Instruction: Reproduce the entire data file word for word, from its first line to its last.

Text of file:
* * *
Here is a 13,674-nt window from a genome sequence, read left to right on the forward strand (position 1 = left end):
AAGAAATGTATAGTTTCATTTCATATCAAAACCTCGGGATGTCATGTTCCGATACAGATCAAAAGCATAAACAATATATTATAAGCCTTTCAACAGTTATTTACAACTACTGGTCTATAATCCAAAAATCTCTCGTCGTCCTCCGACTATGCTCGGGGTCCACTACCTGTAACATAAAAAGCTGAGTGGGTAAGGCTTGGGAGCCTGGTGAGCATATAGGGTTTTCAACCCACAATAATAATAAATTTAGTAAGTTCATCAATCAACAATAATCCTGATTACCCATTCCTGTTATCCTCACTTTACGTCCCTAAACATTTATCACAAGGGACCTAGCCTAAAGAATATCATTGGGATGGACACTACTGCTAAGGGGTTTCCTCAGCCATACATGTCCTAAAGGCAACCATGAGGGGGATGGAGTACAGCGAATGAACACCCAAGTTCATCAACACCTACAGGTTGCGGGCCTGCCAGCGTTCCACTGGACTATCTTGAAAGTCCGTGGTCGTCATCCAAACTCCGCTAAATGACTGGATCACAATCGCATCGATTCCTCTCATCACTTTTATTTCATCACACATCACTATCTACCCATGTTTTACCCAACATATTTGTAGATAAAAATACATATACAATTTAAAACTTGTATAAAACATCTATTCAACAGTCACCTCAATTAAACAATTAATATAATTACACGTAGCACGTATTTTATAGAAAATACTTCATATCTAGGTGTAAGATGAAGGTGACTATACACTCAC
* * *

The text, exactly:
Here is a 13,674-nt window from a genome sequence, read left to right on the forward strand (position 1 = left end):
AAGAAATGTATAGTTTCATTTCATATCAAAACCTCGGGATGTCATGTTCCGATACAGATCAAAAGCATAAACAATATATTATAAGCCTTTCAACAGTTATTTACAACTACTGGTCTATAATCCAAAAATCTCTCGTCGTCCTCCGACTATGCTCGGGGTCCACTACCTGTAACATAAAAAGCTGAGTGGGTAAGGCTTGGGAGCCTGGTGAGCATATAGGGTTTTCAACCCACAATAATAATAAATTTAGTAAGTTCATCAATCAACAATAATCCTGATTACCCATTCCTGTTATCCTCACTTTACGTCCCTAAACATTTATCACAAGGGACCTAGCCTAAAGAATATCATTGGGATGGACACTACTGCTAAGGGGTTTCCTCAGCCATACATGTCCTAAAGGCAACCATGAGGGGGATGGAGTACAGCGAATGAACACCCAAGTTCATCAACACCTACAGGTTGCGGGCCTGCCAGCGTTCCACTGGACTATCTTGAAAGTCCGTGGTCGTCATCCAAACTCCGCTAAATGACTGGATCACAATCGCATCGATTCCTCTCATCACTTTTATTTCATCACACATCACTATCTACCCATGTTTTACCCAACATATTTGTAGATAAAAATACATATACAATTTAAAACTTGTATAAAACATCTATTCAACAGTCACCTCAATTAAACAATTAATATAATTACACGTAGCACGTATTTTATAGAAAATACTTCATATCTAGGTGTAAGATGAAGGTGACTATACACTCAC